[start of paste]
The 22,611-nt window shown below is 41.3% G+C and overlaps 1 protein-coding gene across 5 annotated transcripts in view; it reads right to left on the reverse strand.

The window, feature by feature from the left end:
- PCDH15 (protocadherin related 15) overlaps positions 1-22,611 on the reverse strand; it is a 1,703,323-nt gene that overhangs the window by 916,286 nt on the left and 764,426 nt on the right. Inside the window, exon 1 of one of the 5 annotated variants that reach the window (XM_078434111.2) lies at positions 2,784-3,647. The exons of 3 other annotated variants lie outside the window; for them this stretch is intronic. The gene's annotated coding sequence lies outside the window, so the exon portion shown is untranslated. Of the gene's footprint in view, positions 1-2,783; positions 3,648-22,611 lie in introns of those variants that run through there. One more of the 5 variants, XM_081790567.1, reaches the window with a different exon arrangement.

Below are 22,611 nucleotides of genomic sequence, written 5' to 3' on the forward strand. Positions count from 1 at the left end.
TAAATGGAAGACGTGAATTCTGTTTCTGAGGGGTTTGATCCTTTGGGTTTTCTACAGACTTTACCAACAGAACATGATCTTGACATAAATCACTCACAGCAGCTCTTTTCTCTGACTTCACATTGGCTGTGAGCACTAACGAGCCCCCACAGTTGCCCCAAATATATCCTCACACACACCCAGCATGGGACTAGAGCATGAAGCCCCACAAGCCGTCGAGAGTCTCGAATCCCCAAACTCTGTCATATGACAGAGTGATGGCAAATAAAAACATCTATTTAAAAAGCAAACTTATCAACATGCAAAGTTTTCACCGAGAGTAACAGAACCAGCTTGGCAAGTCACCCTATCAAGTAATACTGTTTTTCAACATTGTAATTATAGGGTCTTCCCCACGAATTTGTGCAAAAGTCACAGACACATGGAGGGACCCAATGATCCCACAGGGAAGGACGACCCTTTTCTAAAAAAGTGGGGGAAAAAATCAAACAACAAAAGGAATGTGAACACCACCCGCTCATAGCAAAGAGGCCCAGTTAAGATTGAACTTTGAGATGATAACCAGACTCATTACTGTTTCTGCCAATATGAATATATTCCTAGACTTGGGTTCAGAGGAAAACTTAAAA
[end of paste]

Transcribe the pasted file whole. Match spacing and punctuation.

The 22,611-nt window shown below is 41.3% G+C and overlaps 1 protein-coding gene across 5 annotated transcripts in view; it reads right to left on the reverse strand.

The window, feature by feature from the left end:
- PCDH15 (protocadherin related 15) overlaps positions 1-22,611 on the reverse strand; it is a 1,703,323-nt gene that overhangs the window by 916,286 nt on the left and 764,426 nt on the right. Inside the window, exon 1 of one of the 5 annotated variants that reach the window (XM_078434111.2) lies at positions 2,784-3,647. The exons of 3 other annotated variants lie outside the window; for them this stretch is intronic. The gene's annotated coding sequence lies outside the window, so the exon portion shown is untranslated. Of the gene's footprint in view, positions 1-2,783; positions 3,648-22,611 lie in introns of those variants that run through there. One more of the 5 variants, XM_081790567.1, reaches the window with a different exon arrangement.

Below are 22,611 nucleotides of genomic sequence, written 5' to 3' on the forward strand. Positions count from 1 at the left end.
TAAATGGAAGACGTGAATTCTGTTTCTGAGGGGTTTGATCCTTTGGGTTTTCTACAGACTTTACCAACAGAACATGATCTTGACATAAATCACTCACAGCAGCTCTTTTCTCTGACTTCACATTGGCTGTGAGCACTAACGAGCCCCCACAGTTGCCCCAAATATATCCTCACACACACCCAGCATGGGACTAGAGCATGAAGCCCCACAAGCCGTCGAGAGTCTCGAATCCCCAAACTCTGTCATATGACAGAGTGATGGCAAATAAAAACATCTATTTAAAAAGCAAACTTATCAACATGCAAAGTTTTCACCGAGAGTAACAGAACCAGCTTGGCAAGTCACCCTATCAAGTAATACTGTTTTTCAACATTGTAATTATAGGGTCTTCCCCACGAATTTGTGCAAAAGTCACAGACACATGGAGGGACCCAATGATCCCACAGGGAAGGACGACCCTTTTCTAAAAAAGTGGGGGAAAAAATCAAACAACAAAAGGAATGTGAACACCACCCGCTCATAGCAAAGAGGCCCAGTTAAGATTGAACTTTGAGATGATAACCAGACTCATTACTGTTTCTGCCAATATGAATATATTCCTAGACTTGGGTTCAGAGGAAAACTTAAAA